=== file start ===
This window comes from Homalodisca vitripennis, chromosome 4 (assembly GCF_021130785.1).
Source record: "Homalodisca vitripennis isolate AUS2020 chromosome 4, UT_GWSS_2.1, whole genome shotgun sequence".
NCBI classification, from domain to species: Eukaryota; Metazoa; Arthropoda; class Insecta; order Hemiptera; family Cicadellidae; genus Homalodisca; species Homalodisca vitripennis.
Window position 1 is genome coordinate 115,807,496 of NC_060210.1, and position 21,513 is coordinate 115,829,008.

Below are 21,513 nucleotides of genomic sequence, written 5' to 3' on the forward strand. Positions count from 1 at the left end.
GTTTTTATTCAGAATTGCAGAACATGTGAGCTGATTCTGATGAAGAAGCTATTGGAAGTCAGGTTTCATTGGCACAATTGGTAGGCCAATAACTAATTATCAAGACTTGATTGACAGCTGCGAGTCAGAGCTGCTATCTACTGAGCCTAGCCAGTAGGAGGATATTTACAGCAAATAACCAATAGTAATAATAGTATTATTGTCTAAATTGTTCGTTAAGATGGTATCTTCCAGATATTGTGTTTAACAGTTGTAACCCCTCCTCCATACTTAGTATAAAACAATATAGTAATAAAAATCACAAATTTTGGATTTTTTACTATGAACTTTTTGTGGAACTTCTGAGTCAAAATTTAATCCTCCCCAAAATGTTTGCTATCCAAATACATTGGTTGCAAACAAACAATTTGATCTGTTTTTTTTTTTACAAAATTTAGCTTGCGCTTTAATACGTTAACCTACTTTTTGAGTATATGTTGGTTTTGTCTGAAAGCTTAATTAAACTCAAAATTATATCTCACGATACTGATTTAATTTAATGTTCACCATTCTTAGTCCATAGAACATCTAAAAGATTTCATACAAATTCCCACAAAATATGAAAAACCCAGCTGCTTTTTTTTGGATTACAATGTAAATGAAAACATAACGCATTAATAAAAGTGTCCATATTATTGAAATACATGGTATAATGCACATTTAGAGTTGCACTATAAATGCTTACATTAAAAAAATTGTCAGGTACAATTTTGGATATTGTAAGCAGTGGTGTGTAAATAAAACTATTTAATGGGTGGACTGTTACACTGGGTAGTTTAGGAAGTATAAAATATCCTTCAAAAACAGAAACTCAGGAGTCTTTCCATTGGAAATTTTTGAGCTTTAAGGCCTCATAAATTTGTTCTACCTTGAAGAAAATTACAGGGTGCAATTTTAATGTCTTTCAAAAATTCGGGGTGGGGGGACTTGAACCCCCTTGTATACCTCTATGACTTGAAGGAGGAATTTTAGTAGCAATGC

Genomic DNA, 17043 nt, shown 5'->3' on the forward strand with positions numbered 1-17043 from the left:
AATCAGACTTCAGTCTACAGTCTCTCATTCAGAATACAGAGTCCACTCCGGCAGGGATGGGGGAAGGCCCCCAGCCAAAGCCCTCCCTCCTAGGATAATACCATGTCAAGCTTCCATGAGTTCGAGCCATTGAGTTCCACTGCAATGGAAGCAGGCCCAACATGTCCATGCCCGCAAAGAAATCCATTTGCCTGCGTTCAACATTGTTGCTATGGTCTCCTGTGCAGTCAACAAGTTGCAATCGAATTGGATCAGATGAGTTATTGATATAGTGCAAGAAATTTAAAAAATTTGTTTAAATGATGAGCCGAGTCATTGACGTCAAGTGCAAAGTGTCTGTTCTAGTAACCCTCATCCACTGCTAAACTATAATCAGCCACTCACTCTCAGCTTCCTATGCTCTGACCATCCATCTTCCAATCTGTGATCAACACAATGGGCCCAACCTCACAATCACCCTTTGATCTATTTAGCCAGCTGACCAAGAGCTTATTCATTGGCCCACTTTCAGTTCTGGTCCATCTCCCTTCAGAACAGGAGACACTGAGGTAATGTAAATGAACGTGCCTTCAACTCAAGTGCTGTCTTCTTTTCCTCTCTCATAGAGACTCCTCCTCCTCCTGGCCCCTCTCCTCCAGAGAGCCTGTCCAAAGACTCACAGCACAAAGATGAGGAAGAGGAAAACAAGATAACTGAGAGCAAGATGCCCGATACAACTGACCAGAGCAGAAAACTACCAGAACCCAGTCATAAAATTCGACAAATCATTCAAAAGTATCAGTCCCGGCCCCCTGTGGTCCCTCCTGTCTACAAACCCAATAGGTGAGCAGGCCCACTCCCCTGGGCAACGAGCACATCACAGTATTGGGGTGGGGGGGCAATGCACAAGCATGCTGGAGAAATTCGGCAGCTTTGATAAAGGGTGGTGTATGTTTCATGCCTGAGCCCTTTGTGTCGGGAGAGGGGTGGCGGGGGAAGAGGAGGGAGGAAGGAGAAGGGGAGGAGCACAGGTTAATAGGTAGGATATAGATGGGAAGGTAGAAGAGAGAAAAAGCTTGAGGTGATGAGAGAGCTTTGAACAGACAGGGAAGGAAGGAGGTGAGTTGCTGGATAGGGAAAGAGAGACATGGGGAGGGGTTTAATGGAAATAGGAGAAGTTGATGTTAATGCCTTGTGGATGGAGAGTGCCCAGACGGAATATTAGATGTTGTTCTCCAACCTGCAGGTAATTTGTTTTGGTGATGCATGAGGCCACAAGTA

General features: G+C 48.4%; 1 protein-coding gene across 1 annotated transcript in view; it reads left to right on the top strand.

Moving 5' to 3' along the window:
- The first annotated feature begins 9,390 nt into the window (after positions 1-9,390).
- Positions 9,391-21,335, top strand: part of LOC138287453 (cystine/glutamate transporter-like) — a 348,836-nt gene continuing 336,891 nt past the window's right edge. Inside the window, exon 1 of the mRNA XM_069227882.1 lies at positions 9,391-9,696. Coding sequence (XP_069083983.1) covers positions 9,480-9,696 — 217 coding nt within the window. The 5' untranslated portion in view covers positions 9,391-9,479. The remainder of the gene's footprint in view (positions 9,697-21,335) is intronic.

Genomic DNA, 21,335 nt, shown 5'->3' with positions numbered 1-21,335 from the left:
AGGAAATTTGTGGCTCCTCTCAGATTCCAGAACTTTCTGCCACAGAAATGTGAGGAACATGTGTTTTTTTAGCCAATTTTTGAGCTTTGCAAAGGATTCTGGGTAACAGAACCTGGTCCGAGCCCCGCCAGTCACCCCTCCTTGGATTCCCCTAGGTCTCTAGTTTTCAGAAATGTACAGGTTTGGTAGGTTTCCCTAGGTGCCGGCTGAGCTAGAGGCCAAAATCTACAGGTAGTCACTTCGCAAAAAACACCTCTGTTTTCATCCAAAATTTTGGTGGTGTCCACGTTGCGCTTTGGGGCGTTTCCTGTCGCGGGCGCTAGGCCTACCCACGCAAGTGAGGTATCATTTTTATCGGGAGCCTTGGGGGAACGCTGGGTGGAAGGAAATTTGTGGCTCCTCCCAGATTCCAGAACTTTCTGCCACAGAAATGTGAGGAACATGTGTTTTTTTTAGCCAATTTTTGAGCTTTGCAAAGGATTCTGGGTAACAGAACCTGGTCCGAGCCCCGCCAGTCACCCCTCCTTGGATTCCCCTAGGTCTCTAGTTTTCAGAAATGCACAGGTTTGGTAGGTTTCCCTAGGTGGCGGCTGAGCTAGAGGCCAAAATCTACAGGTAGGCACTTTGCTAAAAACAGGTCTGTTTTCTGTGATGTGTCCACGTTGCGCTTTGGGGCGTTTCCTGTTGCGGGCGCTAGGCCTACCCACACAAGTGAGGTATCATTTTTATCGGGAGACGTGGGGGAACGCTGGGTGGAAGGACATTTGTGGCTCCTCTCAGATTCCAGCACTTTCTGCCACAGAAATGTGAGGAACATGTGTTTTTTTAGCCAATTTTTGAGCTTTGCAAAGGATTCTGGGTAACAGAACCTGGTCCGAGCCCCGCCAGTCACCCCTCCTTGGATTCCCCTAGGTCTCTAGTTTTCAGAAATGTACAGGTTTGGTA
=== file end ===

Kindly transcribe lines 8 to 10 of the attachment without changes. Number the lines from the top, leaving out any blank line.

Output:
AATCAGACTTCAGTCTACAGTCTCTCATTCAGAATACAGAGTCCACTCCGGCAGGGATGGGGGAAGGCCCCCAGCCAAAGCCCTCCCTCCTAGGATAATACCATGTCAAGCTTCCATGAGTTCGAGCCATTGAGTTCCACTGCAATGGAAGCAGGCCCAACATGTCCATGCCCGCAAAGAAATCCATTTGCCTGCGTTCAACATTGTTGCTATGGTCTCCTGTGCAGTCAACAAGTTGCAATCGAATTGGATCAGATGAGTTATTGATATAGTGCAAGAAATTTAAAAAATTTGTTTAAATGATGAGCCGAGTCATTGACGTCAAGTGCAAAGTGTCTGTTCTAGTAACCCTCATCCACTGCTAAACTATAATCAGCCACTCACTCTCAGCTTCCTATGCTCTGACCATCCATCTTCCAATCTGTGATCAACACAATGGGCCCAACCTCACAATCACCCTTTGATCTATTTAGCCAGCTGACCAAGAGCTTATTCATTGGCCCACTTTCAGTTCTGGTCCATCTCCCTTCAGAACAGGAGACACTGAGGTAATGTAAATGAACGTGCCTTCAACTCAAGTGCTGTCTTCTTTTCCTCTCTCATAGAGACTCCTCCTCCTCCTGGCCCCTCTCCTCCAGAGAGCCTGTCCAAAGACTCACAGCACAAAGATGAGGAAGAGGAAAACAAGATAACTGAGAGCAAGATGCCCGATACAACTGACCAGAGCAGAAAACTACCAGAACCCAGTCATAAAATTCGACAAATCATTCAAAAGTATCAGTCCCGGCCCCCTGTGGTCCCTCCTGTCTACAAACCCAATAGGTGAGCAGGCCCACTCCCCTGGGCAACGAGCACATCACAGTATTGGGGTGGGGGGGCAATGCACAAGCATGCTGGAGAAATTCGGCAGCTTTGATAAAGGGTGGTGTATGTTTCATGCCTGAGCCCTTTGTGTCGGGAGAGGGGTGGCGGGGGAAGAGGAGGGAGGAAGGAGAAGGGGAGGAGCACAGGTTAATAGGTAGGATATAGATGGGAAGGTAGAAGAGAGAAAAAGCTTGAGGTGATGAGAGAGCTTTGAACAGACAGGGAAGGAAGGAGGTGAGTTGCTGGATAGGGAAAGAGAGACATGGGGAGGGGTTTAATGGAAATAGGAGAAGTTGATGTTAATGCCTTGTGGATGGAGAGTGCCCAGACGGAATATTAGATGTTGTTCTCCAACCTGCAGGTAATTTGTTTTGGTGATGCATGAGGCCACAAGTA

General features: G+C 48.4%; 1 protein-coding gene across 1 annotated transcript in view; it reads left to right on the top strand.

Moving 5' to 3' along the window: